J.A. Topfke: My guess is that 16…Kh8 is a waiting move. Perhaps he can try something like 16…Ne7 but the point is White’s pawn center doesn’t allow Black to place any of his pieces in the center of the board.
18.Kh1 doesn’t seem necessary. Maybe attacking with 18.g5 Nh7 (not 18…hxg5? 19.fxg5 because the knight is pinned in front of the f7-square) 19.Kh2 is more straightforward.
Another way to hit at the center would have been 18…c5!? 19.g5 Nh5 (threatening to fork the king and the rook) 20.Kh2.
After 19.e5 Black’s position is beginning to look hopeless but maybe he could sac a pawn and try for some form of counterplay with 19…Ne4 20.Ndxe4 dxe4 21.Qxe4 f5. And if Black has to rely on a move like 20…f6 then his position really is hopeless. 22.Bf4 is an important move to not allow Black’s only active piece, the dark-squared bishop, to move to a more active square and control the h2-b8 diagonal. Likewise, Black doesn’t want to trade off his only active piece with 24…Bxd2 because, to quote Bartashnikov, “after that the opponent has no way to protect the dark squares.”
22…Ng8 and 24…Qe7 is a long-winded attempt to allow the bishop to fall back to c7, but 25.Qg3 prevents this plan. After that probably Black’s best hope is 25…Bxd2 26.Bxd2 b6 (with the idea of …c5) 27.Bd3 Ng5 28.Bb4 Qb7 29.Bd6 Ne4! and the d-file is cleared after 30.Bxe4 dxe4 31.Nc3 Bxe6! 32.fxe6 Rxe6 33.Bf4 Rxd4.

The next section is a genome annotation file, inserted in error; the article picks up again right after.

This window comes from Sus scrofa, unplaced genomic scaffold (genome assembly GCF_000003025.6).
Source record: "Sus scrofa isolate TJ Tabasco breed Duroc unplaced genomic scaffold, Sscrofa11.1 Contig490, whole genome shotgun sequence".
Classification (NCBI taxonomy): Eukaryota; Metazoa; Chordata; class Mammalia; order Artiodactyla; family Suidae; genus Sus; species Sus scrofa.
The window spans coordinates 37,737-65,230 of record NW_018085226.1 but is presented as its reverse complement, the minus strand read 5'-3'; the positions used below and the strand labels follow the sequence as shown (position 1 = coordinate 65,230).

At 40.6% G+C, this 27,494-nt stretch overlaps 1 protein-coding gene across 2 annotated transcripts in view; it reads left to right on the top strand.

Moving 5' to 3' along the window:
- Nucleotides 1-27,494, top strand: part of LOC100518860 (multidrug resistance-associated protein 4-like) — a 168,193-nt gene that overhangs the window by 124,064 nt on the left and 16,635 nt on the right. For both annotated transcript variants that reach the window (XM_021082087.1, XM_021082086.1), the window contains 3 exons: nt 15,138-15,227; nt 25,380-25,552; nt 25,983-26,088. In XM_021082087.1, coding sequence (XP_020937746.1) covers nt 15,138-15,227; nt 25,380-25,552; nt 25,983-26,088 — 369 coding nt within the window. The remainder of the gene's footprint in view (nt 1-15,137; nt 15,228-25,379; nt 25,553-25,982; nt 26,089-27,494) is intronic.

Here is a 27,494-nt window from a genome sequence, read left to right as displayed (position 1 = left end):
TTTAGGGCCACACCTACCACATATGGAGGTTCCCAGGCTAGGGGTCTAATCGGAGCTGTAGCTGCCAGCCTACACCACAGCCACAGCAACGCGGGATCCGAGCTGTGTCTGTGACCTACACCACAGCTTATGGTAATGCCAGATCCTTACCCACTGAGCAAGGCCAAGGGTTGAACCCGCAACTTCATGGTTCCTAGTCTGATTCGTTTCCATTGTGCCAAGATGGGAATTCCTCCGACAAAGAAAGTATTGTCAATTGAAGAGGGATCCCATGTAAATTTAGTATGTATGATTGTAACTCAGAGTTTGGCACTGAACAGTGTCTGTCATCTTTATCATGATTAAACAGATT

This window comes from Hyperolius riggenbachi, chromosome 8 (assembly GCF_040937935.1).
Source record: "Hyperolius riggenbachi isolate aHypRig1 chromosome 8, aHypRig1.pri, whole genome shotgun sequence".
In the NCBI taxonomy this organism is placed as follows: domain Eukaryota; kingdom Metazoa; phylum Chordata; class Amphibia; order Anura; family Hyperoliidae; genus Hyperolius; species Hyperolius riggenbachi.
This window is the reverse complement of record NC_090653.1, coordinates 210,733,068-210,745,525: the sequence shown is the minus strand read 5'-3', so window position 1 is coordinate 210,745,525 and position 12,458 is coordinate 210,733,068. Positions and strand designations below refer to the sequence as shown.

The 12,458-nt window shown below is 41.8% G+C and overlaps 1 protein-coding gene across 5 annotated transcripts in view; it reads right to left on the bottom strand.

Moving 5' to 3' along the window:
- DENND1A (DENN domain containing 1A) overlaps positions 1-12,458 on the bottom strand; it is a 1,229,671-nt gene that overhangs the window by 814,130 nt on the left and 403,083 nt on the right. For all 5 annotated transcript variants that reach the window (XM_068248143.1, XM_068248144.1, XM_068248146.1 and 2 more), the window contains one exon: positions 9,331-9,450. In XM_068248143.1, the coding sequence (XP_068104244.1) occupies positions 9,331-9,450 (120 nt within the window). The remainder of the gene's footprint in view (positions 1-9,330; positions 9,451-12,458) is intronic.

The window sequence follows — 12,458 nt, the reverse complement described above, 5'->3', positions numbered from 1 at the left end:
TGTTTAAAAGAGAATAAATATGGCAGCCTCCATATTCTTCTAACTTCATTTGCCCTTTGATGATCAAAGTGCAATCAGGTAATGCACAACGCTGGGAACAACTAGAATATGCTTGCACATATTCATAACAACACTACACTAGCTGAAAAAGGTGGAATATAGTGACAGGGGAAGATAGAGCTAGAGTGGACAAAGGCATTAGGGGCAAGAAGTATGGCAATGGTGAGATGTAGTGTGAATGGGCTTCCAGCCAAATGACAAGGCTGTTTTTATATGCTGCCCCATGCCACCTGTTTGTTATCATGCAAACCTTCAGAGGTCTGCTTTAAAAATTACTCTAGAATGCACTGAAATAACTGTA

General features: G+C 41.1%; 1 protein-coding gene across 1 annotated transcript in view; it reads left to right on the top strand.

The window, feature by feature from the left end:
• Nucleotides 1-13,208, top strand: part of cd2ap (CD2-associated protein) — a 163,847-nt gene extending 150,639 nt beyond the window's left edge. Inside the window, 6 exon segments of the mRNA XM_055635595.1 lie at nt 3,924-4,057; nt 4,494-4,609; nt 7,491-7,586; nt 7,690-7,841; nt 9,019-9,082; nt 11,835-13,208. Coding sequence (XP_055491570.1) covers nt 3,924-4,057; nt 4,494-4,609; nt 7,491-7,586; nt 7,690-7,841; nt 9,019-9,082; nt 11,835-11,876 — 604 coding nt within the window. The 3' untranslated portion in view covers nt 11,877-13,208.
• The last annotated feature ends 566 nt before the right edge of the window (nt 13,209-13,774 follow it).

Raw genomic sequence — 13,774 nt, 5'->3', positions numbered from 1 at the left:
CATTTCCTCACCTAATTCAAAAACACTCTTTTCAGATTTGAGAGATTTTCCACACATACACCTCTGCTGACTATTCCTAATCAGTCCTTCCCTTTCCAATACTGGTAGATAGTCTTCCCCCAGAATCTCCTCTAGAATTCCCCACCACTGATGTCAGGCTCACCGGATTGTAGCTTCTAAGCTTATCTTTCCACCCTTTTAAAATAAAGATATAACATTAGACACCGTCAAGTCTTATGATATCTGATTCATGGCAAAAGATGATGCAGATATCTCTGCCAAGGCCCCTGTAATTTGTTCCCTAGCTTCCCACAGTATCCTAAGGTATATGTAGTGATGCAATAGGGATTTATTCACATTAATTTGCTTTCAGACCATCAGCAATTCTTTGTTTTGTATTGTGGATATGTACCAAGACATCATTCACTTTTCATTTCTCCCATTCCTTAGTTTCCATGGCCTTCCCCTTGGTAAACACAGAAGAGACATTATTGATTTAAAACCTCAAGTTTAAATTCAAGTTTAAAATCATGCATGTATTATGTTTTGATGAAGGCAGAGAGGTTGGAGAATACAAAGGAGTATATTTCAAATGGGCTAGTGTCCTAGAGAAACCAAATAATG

Analyzing with the computer has its pluses and minuses. One of the things I have learned from watching the computer is how it will maintain the pressure in situations when it has a positional advantage as opposed to simply cashing in. Junior agrees with the move played in the game, 27.b4, and Fritz likes 27.Ndb3, but is it too soon to cash in? 27.Nd7 threatens to trap the queen with Bd6:
A) 27…Bxd7? 28.Bd6
A1) 28…Bc7 29.Bxc7 Bc8 (29…Rc8 30.Bd6 Qd8 31.exd7) 30.Bxd8 Qxd8
A2) 28…Qxd6 29.Qxd6 Bxe6 30.Qxc6 Bd7 31.Qxd5
B) 27…Rxd7 28.exd7 Qxd7 29.Rxe8 Qxe8 30.Re1
And 27…Nf8, played in the game, doesn’t stop it either. 28.Nd7 is still answered by 28…Rxd7 because 28…Nxd7? loses to 29.Bd6. However it is educational to see that White’s center pawn formation, which led to a kingside attack, later in the game allows him to switch over to a queenside attack to open lines for his rooks with 28.a4!? Black could try and keep the position closed with 28…Bxc5 29.dxc5 Ba6 30.a5 but with only one piece and one pawn off the board, what a bind! The game move, 29.Ndb3, is winning, as is 29.Nd7 and 29.axb5.
29…axb4 30.a5 Ba7 (30…Bxc5 31.Nxc5 with the idea of Bc7) 31.Bc7.
30…Bxa5 31.bxa5 Qa7 32.Bc7 Ba6 33.Nxa6 Qxa6 34.Bxd8
31.Nxc6! prompts Black to sacrifice the queen with 31…Bxd4 because 31…Qb7 32.Nxd8 Rxd8 33.bxc5 is losing anyway.
34.Rxe5! and if 34…fxe5 then 35.Bxd8.
The queen sacrifice 41.Qxb7!? makes things real simple because after 41…Bxb7 42.Rd8 the passed pawn can’t be stopped.